Frequently Asked Questions > Telephone Service

I pay for Caller ID, so why don’t I receive Caller ID information on every call?
Certain types of telephone equipment or phone calls are currently incompatible with Caller ID technology e.g. automatic dialing systems, cell phones, etc.
If my electricity goes out, will my phone go out, too?
With traditional phone services, you’ll still be able to use any corded phone in your house, even if the electricity goes out. Cordless phones, on the other hand, require electricity to operate. So if you have one of these phones, you won’t be able to use it until the power is turned back on.
Where can I find the instructions on how to use my voicemail or other call features?
Please click here for detailed instructions on how to setup your voicemail and other calling features.
What does the E-911 surcharge cover?
The E-911 surcharge is a state/local government charge to fund emergency 911 services, such as fire and rescue.
What is the Federal USF charge?
The Federal Universal Service Fund (USF) assists with the costs of providing “affordable” services to low-income individuals and to residents in rural, high-costs areas. In addition, this fund helps schools, libraries and rural health care providers obtain advanced services, such as Internet access. All providers of telecommunications services contribute to the support of these programs. The amount on your bill depends on the services you order and the number of telephone lines you have.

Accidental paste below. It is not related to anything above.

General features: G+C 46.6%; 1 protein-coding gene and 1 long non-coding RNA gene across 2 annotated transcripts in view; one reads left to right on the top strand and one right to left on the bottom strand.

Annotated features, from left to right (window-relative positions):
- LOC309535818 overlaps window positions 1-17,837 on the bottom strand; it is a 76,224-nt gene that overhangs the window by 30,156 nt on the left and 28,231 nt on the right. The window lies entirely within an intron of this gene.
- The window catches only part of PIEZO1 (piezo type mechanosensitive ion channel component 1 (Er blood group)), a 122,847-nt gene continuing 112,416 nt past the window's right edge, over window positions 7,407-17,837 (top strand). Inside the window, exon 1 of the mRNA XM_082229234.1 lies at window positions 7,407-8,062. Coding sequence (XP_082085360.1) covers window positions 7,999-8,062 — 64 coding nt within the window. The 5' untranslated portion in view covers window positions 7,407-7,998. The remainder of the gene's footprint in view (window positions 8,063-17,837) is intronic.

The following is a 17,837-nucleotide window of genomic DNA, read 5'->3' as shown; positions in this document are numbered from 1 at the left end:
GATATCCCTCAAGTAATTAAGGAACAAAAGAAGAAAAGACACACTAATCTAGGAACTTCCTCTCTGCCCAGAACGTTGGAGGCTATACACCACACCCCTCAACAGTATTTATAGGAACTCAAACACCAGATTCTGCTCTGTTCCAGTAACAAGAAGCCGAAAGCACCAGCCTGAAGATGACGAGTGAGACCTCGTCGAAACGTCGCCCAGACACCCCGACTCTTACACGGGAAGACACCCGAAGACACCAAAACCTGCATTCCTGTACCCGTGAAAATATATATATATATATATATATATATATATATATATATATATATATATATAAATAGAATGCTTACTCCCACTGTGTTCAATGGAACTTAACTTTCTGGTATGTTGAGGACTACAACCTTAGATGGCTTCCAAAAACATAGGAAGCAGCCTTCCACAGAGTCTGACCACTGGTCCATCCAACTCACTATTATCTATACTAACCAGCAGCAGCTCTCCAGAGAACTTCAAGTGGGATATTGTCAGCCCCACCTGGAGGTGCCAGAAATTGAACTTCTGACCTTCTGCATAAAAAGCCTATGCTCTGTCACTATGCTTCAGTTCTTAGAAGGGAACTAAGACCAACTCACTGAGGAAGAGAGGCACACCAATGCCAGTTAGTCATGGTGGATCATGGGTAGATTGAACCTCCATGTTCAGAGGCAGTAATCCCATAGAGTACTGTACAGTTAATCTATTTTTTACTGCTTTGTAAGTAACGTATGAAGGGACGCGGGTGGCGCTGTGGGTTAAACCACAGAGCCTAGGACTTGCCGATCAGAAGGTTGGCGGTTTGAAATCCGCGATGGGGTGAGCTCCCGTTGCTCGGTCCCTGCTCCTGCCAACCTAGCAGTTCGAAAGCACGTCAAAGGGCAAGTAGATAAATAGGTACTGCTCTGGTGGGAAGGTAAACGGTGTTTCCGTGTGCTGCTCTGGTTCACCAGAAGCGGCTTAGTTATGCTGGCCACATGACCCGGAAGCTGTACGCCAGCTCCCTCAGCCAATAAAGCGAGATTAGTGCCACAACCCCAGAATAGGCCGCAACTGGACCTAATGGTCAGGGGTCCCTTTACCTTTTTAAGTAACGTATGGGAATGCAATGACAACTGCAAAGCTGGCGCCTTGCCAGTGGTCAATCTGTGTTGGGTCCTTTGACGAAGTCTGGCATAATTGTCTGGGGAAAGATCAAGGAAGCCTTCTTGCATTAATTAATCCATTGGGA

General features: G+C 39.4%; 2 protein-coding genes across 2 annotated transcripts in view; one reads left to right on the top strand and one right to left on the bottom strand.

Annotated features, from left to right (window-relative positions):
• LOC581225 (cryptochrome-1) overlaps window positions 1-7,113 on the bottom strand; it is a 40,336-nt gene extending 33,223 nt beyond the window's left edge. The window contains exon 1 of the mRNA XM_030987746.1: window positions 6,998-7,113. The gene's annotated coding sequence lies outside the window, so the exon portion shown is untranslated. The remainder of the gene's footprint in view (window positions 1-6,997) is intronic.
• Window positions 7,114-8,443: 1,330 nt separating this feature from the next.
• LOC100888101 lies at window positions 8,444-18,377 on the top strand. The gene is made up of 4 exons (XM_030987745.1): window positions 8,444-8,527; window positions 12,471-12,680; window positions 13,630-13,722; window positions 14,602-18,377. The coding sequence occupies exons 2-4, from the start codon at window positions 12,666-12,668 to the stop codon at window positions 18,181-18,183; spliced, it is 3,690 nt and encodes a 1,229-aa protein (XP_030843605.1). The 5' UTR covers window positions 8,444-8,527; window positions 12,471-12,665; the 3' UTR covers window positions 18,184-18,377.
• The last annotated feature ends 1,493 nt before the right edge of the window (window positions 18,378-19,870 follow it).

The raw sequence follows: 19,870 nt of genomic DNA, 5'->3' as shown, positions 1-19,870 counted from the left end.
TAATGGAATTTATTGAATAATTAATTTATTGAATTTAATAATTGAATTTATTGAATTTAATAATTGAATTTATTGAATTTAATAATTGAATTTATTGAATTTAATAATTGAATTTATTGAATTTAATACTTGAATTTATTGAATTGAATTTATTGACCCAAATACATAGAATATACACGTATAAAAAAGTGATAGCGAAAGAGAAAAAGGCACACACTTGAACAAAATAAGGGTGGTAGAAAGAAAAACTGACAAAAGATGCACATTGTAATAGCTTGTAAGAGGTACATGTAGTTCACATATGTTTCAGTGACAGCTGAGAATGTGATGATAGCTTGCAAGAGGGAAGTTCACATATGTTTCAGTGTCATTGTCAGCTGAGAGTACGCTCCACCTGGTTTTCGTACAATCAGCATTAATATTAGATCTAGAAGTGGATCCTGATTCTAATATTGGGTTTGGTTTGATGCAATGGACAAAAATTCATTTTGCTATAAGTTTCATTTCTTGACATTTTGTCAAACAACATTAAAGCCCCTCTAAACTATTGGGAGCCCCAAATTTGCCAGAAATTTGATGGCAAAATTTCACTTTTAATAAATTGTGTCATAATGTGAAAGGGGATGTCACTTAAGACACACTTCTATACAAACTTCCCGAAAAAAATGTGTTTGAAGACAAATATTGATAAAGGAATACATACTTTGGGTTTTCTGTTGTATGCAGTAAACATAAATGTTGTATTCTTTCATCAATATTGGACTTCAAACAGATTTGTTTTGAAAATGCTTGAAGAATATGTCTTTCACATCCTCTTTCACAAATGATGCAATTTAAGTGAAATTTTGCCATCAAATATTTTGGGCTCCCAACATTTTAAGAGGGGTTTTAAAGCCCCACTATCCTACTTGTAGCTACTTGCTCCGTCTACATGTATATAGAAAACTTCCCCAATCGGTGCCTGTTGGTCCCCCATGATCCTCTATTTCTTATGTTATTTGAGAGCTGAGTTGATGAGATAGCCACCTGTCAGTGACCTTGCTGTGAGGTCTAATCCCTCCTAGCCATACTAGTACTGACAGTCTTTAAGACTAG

What is the FCC Subscriber Line charge listed on my bill?
A flat monthly charge, established by the Federal Communications Commission (FCC), assessed directly to customers to help local telephone companies recover some of their costs in construction and maintaining the local network. Current monthly charges are $6.50 for residential single-line, multi-line and business single-line; and $9.20 for business multi-line and hunt group.
What is the federal “Access Recovery Charge” (ARC) listed on my bill?
In addition to serving our customers within our exchange, Bretton Woods Telephone Company provides infrastructure access to other communication carriers. These carriers are required to pay Bretton Woods Telephone Company when their traffic uses our network. The FCC has mandated reductions in the payments we receive from these companies. According to the FCC’s new rules (July 3, 2012) Bretton Woods Telephone Company is billing an Access Recovery Charge (ARC) as a way to recover a portion of the costs incurred by providing other carriers access to the network.
What taxes are included on my bill?
Your bill includes the 3% federal excise tax levied by the federal government that applies to all telecom services, not just local service. In addition, many state, local and/or municipal governments impose taxes on telecom services and, if applicable, these taxes are listed on your bill.